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I get this error when compiling an AS3/Flex project:

Error 1118: Implicit coercion of a value with static type Object to a possibly 
unrelated type HRPeople

I've clearly declared dataHR_A to be of class HRPeople, and I've initialized all of the arrays inside the HRPeople.as file. Not sure why I'm getting this error.

My MXML Code looks like (snippet):

<?xml version="1.0" encoding="utf-8"?>
<s:Application 
    creationComplete="initApp()"
    xmlns:fx="http://ns.adobe.com/mxml/2009"
    xmlns:s="library://ns.adobe.com/flex/spark"
    xmlns:mx="library://ns.adobe.com/flex/mx">

    <fx:Script>
        <![CDATA[                   
            public var dataHR_A:HRPeople = new HRPeople;

            public function initApp():void
            {               
                //preallocate memory
                dataHR_A.elements = 5;
                dataHR_A.FirstName = new Array(dataHR_A.elements);
                dataHR_A.LastName = new Array(dataHR_A.elements);
                dataHR_A.Email = new Array(dataHR_A.elements);
                dataHR_A.Salary = new Array(dataHR_A.elements);

                dataHR_A = {  // ERROR IS ON THIS LINE OF CODE
                    FirstName:["Donald","Douglas","Jennifer","Michael","Pat"],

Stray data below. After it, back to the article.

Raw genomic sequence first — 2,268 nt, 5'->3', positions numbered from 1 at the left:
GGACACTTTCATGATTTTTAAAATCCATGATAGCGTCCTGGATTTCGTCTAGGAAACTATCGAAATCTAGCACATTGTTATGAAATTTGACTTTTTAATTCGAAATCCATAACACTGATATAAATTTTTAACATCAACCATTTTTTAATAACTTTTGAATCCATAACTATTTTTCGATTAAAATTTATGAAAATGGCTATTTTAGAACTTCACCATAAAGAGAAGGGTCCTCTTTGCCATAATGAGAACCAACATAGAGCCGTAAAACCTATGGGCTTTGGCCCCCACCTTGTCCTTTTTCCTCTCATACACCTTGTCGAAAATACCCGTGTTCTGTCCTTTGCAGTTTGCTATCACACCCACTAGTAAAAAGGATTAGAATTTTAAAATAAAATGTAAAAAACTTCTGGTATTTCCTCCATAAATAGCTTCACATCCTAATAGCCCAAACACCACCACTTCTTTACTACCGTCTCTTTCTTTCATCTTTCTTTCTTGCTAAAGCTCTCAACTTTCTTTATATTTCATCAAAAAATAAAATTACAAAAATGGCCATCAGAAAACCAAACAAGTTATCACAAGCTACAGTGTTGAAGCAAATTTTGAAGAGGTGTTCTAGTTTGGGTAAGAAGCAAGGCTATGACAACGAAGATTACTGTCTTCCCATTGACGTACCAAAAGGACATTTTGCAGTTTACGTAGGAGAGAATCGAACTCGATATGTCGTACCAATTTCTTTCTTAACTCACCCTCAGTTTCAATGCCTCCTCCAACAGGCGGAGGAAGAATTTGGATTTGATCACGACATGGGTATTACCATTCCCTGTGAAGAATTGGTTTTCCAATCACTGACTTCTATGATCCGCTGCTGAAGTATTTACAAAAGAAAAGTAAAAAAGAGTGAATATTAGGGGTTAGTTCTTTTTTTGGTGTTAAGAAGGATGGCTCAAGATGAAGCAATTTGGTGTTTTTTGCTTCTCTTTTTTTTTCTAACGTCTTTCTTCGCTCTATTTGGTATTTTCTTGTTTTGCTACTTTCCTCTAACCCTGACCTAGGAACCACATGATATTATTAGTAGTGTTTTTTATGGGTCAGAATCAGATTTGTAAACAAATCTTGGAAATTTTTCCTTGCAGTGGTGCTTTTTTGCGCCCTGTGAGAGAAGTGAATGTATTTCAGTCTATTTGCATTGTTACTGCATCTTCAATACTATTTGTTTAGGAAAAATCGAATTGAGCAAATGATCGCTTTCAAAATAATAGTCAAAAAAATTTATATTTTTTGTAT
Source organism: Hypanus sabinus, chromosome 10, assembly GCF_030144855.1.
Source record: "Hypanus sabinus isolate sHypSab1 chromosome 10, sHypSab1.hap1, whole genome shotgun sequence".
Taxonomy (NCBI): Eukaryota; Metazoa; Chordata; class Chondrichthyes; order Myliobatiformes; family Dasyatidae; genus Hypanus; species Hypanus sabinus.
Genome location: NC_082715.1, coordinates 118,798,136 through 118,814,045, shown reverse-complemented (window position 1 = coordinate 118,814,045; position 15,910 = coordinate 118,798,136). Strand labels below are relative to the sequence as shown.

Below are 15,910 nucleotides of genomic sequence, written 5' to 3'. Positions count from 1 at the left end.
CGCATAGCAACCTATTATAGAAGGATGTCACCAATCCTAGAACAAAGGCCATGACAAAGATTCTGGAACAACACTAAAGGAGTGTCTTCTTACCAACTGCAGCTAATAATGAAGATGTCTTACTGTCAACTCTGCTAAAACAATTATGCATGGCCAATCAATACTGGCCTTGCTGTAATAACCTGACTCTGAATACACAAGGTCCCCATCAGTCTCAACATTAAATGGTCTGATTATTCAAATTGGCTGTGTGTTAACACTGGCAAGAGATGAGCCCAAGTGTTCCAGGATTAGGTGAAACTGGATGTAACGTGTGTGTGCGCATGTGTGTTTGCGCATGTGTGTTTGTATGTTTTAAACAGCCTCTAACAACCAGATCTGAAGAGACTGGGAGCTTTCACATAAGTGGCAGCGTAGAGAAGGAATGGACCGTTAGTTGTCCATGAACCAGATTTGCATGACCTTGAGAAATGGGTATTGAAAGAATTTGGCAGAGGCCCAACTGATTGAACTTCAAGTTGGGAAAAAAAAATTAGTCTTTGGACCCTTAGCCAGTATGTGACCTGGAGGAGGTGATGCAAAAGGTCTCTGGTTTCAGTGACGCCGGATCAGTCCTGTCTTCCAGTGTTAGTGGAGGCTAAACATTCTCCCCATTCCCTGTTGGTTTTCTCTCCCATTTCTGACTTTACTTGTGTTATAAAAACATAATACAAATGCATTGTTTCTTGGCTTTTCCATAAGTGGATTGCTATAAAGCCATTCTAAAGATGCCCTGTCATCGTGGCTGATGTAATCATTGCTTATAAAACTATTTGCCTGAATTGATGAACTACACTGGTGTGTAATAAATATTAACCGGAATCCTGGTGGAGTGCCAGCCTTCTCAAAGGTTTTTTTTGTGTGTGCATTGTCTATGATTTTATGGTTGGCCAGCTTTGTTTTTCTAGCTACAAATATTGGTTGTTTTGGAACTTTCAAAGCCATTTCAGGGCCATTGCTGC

LastName:["OConnell","Grant","Whalen","Hartstein","Fay"],
                    Email:["OCONNELL","DGRANT","JWHALEN","MHARTSTE","PFAY"],
                    Salary:[2600, 2600, 4400, 13000, 6000]};
            }
and so on ...

Here's the class file for HRPeople.as:

package {
    public class HRPeople {
        public var elements:int;
        public var FirstName:Array = [];
        public var LastName:Array = [];
        public var Email:Array = [];
        public var Salary:Array = [];
    }
}
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1 Answer 1

up vote 1 down vote accepted

You cannot use this kind of syntax in ActionScript 3. Because { ... } is an Object while dataHR_A is HRPeople. To make it work, you need to write it like that:

dataHR_A.elements = 5;
dataHR_A.FirstName = ["Donald","Douglas","Jennifer","Michael","Pat"];
dataHR_A.LastName = ["OConnell","Grant","Whalen","Hartstein","Fay"];
dataHR_A.Email = ["OCONNELL","DGRANT","JWHALEN","MHARTSTE","PFAY"];
dataHR_A.Salary = [2600, 2600, 4400, 13000, 6000]};

Also you can just set the properties directly, you don't need to allocate the memory.

Also, rather than settings an elements property yourself, you could simply create a getter that will dynamically get the number of elements. That way you can add new elements without having to worry about keeping elements current. Something like that would work:

package {
    public class HRPeople {
        public function get elements():int {
            return FirstName.length;
        }
        public var FirstName:Array = [];
        public var LastName:Array = [];
        public var Email:Array = [];
        public var Salary:Array = [];
    }
}
share|improve this answer
    
Thanks Laurent! I thought an object was an instance of a class. But perhaps Object (with capitol "O") is something special. Thanks so much. –  ggkmath Feb 26 '12 at 6:46

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